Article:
Why is Jadon Sancho stuck on the sidelines for England?

Why is Jadon Sancho stuck on the sidelines? The £80m Manchester United target purred in the Champions League for Borussia Dortmund, but can’t get a game for England two years after bursting on to the international scene against the Czechs

  • Jadon Sancho has yet to feature for England at Euro 2020 so far this summer
  • The winger excelled for Borussia Dortmund and is wanted by Manchester United 
  • Sancho impressed v Czech Republic in 2019 but has fallen down pecking order 
  • Find out the latest Euro 2020 news including fixtures, live action and results here

It is the opposition on Tuesday night that reminds you how it used to be for Jadon Sancho and how it is now.

The last time the Czech Republic came to town on March 22, 2019, there was a buzz around the England camp, the kind great anticipation brings.

Gareth Southgate had been coy in the build-up, saying he would ‘not hesitate’ to start Sancho in that critical Euro 2020 qualifier.

Despite his ability, Borussia Dortmund’s Jadon Sancho hasn’t played for England at Euro 2020

Within 24 minutes, Sancho had shown a sell-out crowd why his manager was so sure. Here he was, three days before turning 19, zipping up and down the right flank. His pace and poise created the first goal for Raheem Sterling’s hat-trick and Wembley hummed with excitement.

Sancho’s night continued to be dramatic, as he was denied a deserved goal by a desperate block from Filip Novak, and it finished with a scampering dash to tee up a chance for Callum Hudson-Odoi that led to England’s fifth and final goal.

Leaving Wembley — with England careering towards qualification — it felt very much as if he had made clear his ambitions to be involved in the tournament itself. Sancho played in seven of the next eight games, including a sparkling display against Kosovo in Southampton, where he scored twice.

Sancho excelled against Czech Republic in 2019 but he is likely to be on the bench this time

It pays to remind yourself of the situation Sancho was in. Once again, the Czech Republic are coming to town, but the now 21-year-old won’t be given licence to run at them.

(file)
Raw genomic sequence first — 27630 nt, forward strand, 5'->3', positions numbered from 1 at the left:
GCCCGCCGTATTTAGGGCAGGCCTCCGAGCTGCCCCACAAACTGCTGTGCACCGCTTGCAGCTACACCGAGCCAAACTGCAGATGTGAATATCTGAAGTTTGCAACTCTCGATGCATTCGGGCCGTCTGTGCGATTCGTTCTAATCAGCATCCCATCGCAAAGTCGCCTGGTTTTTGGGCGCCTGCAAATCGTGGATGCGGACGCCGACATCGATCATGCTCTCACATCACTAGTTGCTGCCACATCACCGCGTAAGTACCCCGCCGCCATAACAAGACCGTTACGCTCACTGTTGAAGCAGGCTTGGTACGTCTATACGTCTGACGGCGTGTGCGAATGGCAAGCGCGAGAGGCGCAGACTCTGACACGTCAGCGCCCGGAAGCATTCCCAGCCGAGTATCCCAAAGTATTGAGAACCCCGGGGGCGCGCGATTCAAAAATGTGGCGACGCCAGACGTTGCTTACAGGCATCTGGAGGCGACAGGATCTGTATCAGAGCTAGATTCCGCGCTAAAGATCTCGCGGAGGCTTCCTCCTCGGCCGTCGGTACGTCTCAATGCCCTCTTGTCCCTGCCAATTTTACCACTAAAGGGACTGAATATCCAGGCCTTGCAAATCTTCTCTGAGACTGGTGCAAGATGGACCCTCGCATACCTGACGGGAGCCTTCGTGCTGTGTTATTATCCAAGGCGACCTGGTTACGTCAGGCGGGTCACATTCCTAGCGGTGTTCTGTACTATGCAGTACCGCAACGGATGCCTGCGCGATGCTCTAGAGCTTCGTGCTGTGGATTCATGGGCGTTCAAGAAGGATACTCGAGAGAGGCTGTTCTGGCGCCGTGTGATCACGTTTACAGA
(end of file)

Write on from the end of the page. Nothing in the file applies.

Barring an unforeseen turn of events in this Covid-altered world — like the one that required Mason Mount and Ben Chilwell to self-isolate — he will be among the substitutes.

All this seems incongruous. Sancho is Manchester United’s prime target once again for this transfer window and Borussia Dortmund, the club who have superbly nurtured his career, are ready to sell him for a fee north of £80million. The expectation is that he will end up at Old Trafford.

Such a fee would make him one of the most expensive Englishmen of all time, so how can someone who is poised to carry that tag not find himself in an England team who have lacked flamboyance and wit, particularly against Scotland?

Yes, he’s young but over the course of the last two seasons, Sancho has accumulated 1,033 minutes in the Champions League — Jordan Henderson, Harry Kane, Marcus Rashford, Harry Maguire and John Stones are all short of that figure, while only Raheem Sterling (12) and Phil Foden (10) have bettered his total of goals plus assists (nine).

Sancho has frequently impressed for Dortmund and is again wanted by Manchester United

You cannot say he lacks experience or quality for the highest level. But does he have the manager’s trust?

Sancho blotted his copybook last October when he broke Covid-19 rules, attending a birthday party with Ben Chilwell for Chelsea striker Tammy Abraham that had more than six guests, and Southgate took a dim view of the transgression.

Asked over the weekend if Sancho would feature against the Czech Republic, Southgate played things straight when he said: ‘We’ve got some explosive options and a lot of them are young players experiencing a big tournament for the first time.

‘So as a coaching staff, we are realistic about our expectations of them as individuals. Jadon is in that mix. He’s trained well the last few days and, of course, we have got those options and those decisions to make.’

There is no expectation, though, from Sancho that he will suddenly be propelled into the fray.

Those who know him say he has done his best to maintain his usual bubbly disposition but privately the lack of minutes and opportunity is gnawing away at him.

The winger was left out of the squad against Croatia and was an unused substitute v Scotland

He was particularly aggrieved about being omitted from the 23 for the opening fixture against Croatia — Southgate, in fairness, had warned a situation like this would emerge with 26 men in the camp — and it was undoubtedly dispiriting for him to remain an unused substitute on Friday against Scotland.

As Peter Crouch noted in his column in these pages yesterday, the fortunes of a team and a player can change with one kick in a tournament, so Sancho should not resign himself to remaining on the periphery throughout.

This has been a season like no other for England, who have played 15 times since their first match in Iceland last September. However, in 1,350 minutes of international football, Sancho has featured in just 276.

It is impossible to escape the feeling, as familiar opponents come into view, that his progress at this level has been Czeched.

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